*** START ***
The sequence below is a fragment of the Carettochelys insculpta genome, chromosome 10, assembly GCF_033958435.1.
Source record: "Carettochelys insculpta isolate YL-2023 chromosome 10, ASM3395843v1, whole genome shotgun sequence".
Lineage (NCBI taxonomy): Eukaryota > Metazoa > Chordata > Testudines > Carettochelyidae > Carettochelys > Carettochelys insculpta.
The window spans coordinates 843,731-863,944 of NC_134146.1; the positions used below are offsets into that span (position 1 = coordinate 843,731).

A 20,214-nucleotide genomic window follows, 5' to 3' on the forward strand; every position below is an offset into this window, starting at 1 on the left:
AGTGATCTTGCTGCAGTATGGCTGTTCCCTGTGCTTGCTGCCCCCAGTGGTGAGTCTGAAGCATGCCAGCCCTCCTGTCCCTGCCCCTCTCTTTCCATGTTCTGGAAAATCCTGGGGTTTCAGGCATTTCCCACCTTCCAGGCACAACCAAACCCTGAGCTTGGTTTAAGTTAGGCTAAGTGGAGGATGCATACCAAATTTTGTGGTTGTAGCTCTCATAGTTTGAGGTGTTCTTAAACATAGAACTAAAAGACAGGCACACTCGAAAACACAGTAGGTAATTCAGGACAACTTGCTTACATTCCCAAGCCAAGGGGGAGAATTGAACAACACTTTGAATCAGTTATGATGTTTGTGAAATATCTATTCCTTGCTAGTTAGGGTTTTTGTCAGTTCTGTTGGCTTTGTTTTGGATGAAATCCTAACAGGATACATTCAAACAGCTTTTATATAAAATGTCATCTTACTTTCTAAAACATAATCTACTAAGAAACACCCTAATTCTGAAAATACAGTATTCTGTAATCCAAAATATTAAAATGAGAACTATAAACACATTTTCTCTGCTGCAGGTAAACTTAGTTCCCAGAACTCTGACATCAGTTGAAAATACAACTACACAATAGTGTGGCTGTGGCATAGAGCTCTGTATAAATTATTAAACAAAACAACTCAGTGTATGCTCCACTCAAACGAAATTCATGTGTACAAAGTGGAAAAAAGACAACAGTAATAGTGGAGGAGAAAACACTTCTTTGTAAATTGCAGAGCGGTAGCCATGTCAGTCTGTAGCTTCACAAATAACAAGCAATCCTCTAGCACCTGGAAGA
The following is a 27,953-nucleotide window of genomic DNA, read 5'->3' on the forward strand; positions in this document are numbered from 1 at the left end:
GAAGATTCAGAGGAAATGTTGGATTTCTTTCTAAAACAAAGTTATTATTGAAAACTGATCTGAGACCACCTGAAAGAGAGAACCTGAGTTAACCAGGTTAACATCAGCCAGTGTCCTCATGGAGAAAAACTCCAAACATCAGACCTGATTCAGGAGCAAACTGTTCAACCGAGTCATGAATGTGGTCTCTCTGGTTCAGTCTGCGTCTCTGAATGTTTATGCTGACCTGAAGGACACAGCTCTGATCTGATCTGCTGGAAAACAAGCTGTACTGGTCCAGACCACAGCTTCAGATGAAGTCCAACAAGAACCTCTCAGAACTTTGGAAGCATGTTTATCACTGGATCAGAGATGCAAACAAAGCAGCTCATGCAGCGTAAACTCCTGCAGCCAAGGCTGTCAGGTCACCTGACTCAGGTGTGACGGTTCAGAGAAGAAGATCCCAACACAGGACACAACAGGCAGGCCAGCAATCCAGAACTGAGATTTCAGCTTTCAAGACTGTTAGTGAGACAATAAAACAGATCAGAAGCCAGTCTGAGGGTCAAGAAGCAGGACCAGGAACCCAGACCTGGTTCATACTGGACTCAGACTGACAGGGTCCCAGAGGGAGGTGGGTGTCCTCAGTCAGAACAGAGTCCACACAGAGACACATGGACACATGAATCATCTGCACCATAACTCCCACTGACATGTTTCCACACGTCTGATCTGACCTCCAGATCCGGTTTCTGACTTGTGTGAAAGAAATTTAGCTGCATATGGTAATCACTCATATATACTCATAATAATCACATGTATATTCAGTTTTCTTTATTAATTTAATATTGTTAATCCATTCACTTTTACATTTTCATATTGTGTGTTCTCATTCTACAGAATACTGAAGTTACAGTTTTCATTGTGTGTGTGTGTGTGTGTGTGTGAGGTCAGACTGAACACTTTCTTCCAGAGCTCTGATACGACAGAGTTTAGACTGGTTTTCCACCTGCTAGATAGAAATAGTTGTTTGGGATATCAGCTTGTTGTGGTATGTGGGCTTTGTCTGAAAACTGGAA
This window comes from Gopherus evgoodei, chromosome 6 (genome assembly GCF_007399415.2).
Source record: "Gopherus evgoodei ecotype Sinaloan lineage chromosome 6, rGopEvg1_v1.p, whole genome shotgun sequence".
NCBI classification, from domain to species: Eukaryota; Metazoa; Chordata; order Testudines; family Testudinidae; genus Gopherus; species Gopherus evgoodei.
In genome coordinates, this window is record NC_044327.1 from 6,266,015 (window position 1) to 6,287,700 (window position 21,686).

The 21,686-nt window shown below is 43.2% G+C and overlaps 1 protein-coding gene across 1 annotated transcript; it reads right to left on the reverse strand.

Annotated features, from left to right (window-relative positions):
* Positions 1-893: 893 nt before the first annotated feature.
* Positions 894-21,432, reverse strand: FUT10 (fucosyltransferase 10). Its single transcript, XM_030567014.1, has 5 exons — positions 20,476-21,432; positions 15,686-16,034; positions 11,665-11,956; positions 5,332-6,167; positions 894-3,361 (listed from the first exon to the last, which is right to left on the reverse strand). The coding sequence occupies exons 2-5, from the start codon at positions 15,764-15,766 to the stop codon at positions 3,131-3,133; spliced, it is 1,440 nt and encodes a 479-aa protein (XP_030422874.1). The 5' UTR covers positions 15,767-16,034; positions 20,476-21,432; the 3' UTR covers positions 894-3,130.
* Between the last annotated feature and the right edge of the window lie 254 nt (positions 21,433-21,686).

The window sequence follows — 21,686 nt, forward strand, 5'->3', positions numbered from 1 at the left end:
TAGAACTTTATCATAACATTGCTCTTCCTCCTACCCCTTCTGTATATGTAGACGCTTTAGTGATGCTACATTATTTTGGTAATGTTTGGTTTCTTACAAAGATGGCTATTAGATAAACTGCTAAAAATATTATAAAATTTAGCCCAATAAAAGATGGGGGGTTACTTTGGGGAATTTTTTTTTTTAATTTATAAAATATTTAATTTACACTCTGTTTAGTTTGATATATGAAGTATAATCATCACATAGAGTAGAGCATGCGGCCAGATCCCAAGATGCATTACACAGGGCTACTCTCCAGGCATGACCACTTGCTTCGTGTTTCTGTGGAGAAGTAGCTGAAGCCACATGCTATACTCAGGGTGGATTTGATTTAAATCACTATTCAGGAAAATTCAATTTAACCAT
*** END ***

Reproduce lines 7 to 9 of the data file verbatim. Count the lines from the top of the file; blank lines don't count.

The following is a 27,953-nucleotide window of genomic DNA, read 5'->3' on the forward strand; positions in this document are numbered from 1 at the left end:
GAAGATTCAGAGGAAATGTTGGATTTCTTTCTAAAACAAAGTTATTATTGAAAACTGATCTGAGACCACCTGAAAGAGAGAACCTGAGTTAACCAGGTTAACATCAGCCAGTGTCCTCATGGAGAAAAACTCCAAACATCAGACCTGATTCAGGAGCAAACTGTTCAACCGAGTCATGAATGTGGTCTCTCTGGTTCAGTCTGCGTCTCTGAATGTTTATGCTGACCTGAAGGACACAGCTCTGATCTGATCTGCTGGAAAACAAGCTGTACTGGTCCAGACCACAGCTTCAGATGAAGTCCAACAAGAACCTCTCAGAACTTTGGAAGCATGTTTATCACTGGATCAGAGATGCAAACAAAGCAGCTCATGCAGCGTAAACTCCTGCAGCCAAGGCTGTCAGGTCACCTGACTCAGGTGTGACGGTTCAGAGAAGAAGATCCCAACACAGGACACAACAGGCAGGCCAGCAATCCAGAACTGAGATTTCAGCTTTCAAGACTGTTAGTGAGACAATAAAACAGATCAGAAGCCAGTCTGAGGGTCAAGAAGCAGGACCAGGAACCCAGACCTGGTTCATACTGGACTCAGACTGACAGGGTCCCAGAGGGAGGTGGGTGTCCTCAGTCAGAACAGAGTCCACACAGAGACACATGGACACATGAATCATCTGCACCATAACTCCCACTGACATGTTTCCACACGTCTGATCTGACCTCCAGATCCGGTTTCTGACTTGTGTGAAAGAAATTTAGCTGCATATGGTAATCACTCATATATACTCATAATAATCACATGTATATTCAGTTTTCTTTATTAATTTAATATTGTTAATCCATTCACTTTTACATTTTCATATTGTGTGTTCTCATTCTACAGAATACTGAAGTTACAGTTTTCATTGTGTGTGTGTGTGTGTGTGTGTGAGGTCAGACTGAACACTTTCTTCCAGAGCTCTGATACGACAGAGTTTAGACTGGTTTTCCACCTGCTAGATAGAAATAGTTGTTTGGGATATCAGCTTGTTGTGGTATGTGGGCTTTGTCTGAAAACTGGAA
This window comes from Gopherus evgoodei, chromosome 6 (genome assembly GCF_007399415.2).